The Haunting of Villa Diodati


The Doctor lands in 1816 on the coast of Lake Geneva and makes the welcome aquaitence of Lord Byron, Mary Godwin [Shelley] and Dr. Polidori—author of The Vampyre.

The story starts out with a lovely play on a ghost story with the surprising appearance of the Doctor, Ryan, Yasmin, and Graham at the door in the middle of a torrential thunderstorm. The gothic horror is increased by the arrival of mysterious apparitions, deepening the mystery. And then, the question begs, where is Percy Shelley, Mary’s husband to be and the muse to her magnum opus, the story of The Modern Prometheus?

The story continues into a wonderful MC Escher like play on architectural configuration that would have made the Logopolins proud. The Doctor and companions deftly solve the confoundment of the ever changing rooms by shutting their eyes and walking through walls. But when they’re all together, quite convenient to the plot, that’s when the mysterious lady of the lake appears and turns out to be a half-built Cyberman!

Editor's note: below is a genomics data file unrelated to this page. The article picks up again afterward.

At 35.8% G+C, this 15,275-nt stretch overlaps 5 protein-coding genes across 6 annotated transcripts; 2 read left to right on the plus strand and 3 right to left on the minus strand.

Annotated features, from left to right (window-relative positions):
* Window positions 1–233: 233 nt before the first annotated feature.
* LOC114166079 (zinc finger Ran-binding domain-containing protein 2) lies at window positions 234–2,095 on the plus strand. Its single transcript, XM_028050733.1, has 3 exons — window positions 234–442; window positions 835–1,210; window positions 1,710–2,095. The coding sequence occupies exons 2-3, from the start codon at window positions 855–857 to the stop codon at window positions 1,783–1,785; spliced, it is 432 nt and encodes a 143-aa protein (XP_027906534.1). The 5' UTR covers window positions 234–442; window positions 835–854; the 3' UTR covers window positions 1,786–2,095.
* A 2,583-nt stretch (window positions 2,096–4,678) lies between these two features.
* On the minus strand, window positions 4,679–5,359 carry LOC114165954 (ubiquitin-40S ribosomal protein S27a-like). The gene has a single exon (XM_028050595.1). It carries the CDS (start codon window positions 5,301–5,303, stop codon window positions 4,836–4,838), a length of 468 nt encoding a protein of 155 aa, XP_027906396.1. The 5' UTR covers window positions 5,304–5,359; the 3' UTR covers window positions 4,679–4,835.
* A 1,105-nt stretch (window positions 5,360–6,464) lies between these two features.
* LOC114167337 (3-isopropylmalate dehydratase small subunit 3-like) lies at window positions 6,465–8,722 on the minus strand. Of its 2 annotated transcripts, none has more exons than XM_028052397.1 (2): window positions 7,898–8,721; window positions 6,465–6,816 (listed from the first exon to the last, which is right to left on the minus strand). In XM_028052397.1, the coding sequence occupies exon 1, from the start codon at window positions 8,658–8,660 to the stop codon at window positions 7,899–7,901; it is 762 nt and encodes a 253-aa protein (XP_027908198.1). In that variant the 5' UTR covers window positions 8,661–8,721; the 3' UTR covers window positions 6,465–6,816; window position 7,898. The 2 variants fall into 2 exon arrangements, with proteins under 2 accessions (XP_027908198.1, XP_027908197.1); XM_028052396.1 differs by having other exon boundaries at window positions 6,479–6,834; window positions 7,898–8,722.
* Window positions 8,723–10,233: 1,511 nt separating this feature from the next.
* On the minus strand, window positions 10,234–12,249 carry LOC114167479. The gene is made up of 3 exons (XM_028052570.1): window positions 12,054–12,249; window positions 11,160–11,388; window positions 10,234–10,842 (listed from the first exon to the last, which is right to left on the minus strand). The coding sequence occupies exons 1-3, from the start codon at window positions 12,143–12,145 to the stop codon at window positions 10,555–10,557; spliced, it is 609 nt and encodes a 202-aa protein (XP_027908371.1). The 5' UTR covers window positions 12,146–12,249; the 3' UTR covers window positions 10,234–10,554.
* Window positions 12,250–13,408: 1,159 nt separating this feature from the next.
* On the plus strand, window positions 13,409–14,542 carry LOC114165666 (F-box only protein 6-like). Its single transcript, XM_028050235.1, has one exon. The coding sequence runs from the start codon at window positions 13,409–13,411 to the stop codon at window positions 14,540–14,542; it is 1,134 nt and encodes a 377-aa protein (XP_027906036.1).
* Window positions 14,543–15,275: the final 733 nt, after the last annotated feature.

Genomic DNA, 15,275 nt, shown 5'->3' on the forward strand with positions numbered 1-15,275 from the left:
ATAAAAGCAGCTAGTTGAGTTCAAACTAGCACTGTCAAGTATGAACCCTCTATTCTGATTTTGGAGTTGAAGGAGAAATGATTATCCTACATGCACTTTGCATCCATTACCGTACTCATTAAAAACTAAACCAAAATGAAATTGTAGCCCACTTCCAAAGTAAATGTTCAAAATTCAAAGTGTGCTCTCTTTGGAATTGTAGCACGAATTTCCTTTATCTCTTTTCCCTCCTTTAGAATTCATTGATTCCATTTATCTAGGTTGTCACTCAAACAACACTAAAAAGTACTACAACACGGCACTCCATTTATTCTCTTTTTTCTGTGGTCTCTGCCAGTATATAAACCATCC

On the run, we finally find Percy Shelley, sulking in the basement, a mysterious air about him. Here, the plot runs into high gear as we build to Captain Jack Harkness‘s prophecy about the lone Cybermen. It tuns out, Percy has taken upon himself a Quicksilver containing the entire database of Cybermen defeats (shaded of Genesis of the Daleks). After a threat to history by Ryan, the Doctor instead takes the cyber-computer from Percy and into herself only to face down the lone Cyberman. When the Cyberman threatens the Earth and history, though, the Doctor must capitulate and gives the cyber-computer to the lone Cyberman, fulfilling the most disastrous prophecy.

Overall, I think my main nit is that the final act relied too much on deus ex machina elements to bring the story to its logical conclusion. Also, I didn’t like Ryan so easily suggesting the Doctor kill Percy Shelley. And the Doctor could have used the knowledge from the cyber-computer to do more than simply capitulate when the world of the past was threatened, thus threatening the world of the future. Would a fallen Earth before the beginning of the modern era have been an even greater boon to the Cybermen? With no humans to destroy Voga or defeat Mondas, wouldn’t the Cybermen have fared even better?

I guess the Doctor made the right decision after all. But, what will the consequences be?

Next week, Ascension of the Cybermen!

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